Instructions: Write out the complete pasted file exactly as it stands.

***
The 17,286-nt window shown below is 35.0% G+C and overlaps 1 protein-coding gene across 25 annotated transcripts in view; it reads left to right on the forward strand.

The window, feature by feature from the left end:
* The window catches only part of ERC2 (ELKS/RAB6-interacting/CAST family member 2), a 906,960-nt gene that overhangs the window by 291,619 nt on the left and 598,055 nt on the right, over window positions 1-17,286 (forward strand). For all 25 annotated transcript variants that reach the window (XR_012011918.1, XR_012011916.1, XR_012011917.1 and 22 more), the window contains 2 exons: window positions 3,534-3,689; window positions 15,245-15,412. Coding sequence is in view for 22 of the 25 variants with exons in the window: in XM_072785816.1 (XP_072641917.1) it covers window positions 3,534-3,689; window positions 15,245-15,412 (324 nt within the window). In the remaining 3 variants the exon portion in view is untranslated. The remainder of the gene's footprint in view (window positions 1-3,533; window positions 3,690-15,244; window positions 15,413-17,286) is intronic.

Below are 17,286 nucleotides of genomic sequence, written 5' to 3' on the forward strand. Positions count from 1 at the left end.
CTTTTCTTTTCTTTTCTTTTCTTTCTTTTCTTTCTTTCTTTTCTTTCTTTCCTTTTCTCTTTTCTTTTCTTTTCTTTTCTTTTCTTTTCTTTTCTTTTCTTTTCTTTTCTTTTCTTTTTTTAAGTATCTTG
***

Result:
The 17,286-nt window shown below is 35.0% G+C and overlaps 1 protein-coding gene across 25 annotated transcripts in view; it reads left to right on the forward strand.

The window, feature by feature from the left end:
* The window catches only part of ERC2 (ELKS/RAB6-interacting/CAST family member 2), a 906,960-nt gene that overhangs the window by 291,619 nt on the left and 598,055 nt on the right, over window positions 1-17,286 (forward strand). For all 25 annotated transcript variants that reach the window (XR_012011918.1, XR_012011916.1, XR_012011917.1 and 22 more), the window contains 2 exons: window positions 3,534-3,689; window positions 15,245-15,412. Coding sequence is in view for 22 of the 25 variants with exons in the window: in XM_072785816.1 (XP_072641917.1) it covers window positions 3,534-3,689; window positions 15,245-15,412 (324 nt within the window). In the remaining 3 variants the exon portion in view is untranslated. The remainder of the gene's footprint in view (window positions 1-3,533; window positions 3,690-15,244; window positions 15,413-17,286) is intronic.

Below are 17,286 nucleotides of genomic sequence, written 5' to 3' on the forward strand. Positions count from 1 at the left end.
CTTTTCTTTTCTTTTCTTTTCTTTCTTTTCTTTCTTTCTTTTCTTTCTTTCCTTTTCTCTTTTCTTTTCTTTTCTTTTCTTTTCTTTTCTTTTCTTTTCTTTTCTTTTCTTTTCTTTTTTTAAGTATCTTG